I think you could answer this question by looking at the different "roles" we see Atticus in.
- Father: consider how he treats his children when he deals directly with father-children lessons. He does not treat them like children in the way he talks to them, but he also does not let them see him worry or struggle with adult problems.
- Brother: when Aunt Alexandra (and Uncle Jack) Scout talks about "overhearing" conversations (which she frequently isn't giving the complete truth of the situation as a result). Nevertheless, when he is dealing with his brother and sister, he acts very differently than he does with his children.
- Neighbor: consider his attitude toward Mrs. Dubose. Also consider how he acts around his lifelong friend Miss Maudie. Both very different from Atticus as father, but also very different from each other.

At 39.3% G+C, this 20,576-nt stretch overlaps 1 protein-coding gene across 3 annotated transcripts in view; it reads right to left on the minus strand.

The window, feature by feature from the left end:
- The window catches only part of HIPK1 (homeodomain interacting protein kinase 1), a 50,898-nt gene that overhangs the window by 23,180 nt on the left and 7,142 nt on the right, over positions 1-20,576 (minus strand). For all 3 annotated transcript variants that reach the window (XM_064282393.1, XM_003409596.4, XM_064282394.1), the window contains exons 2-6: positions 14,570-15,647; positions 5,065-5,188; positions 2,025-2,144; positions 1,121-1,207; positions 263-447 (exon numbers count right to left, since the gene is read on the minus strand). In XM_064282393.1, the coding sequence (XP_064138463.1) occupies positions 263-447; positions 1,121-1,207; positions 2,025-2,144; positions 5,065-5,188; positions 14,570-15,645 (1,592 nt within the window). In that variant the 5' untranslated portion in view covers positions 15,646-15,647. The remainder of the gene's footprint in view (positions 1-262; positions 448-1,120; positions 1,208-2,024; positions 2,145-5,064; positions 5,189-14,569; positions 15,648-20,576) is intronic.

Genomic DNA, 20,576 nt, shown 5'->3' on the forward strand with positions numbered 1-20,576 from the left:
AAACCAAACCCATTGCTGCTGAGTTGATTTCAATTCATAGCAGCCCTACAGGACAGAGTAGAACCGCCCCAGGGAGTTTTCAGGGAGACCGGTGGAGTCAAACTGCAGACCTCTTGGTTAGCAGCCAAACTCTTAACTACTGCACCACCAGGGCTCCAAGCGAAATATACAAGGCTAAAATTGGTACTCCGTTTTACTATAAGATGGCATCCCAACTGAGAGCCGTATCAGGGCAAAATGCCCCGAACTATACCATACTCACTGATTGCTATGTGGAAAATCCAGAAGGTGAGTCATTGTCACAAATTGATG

- Lawyer: Scout and Jem see a completely new side of their father in the Tom Robinson trial. For Jem, this solidifies his admiration. For Scout, who is younger, she has mixed emotions of fear, pride, and confusion.
Through the different roles Atticus plays, and Scout's observations of these roles, the reader gets to see many different aspects of Atticus' character.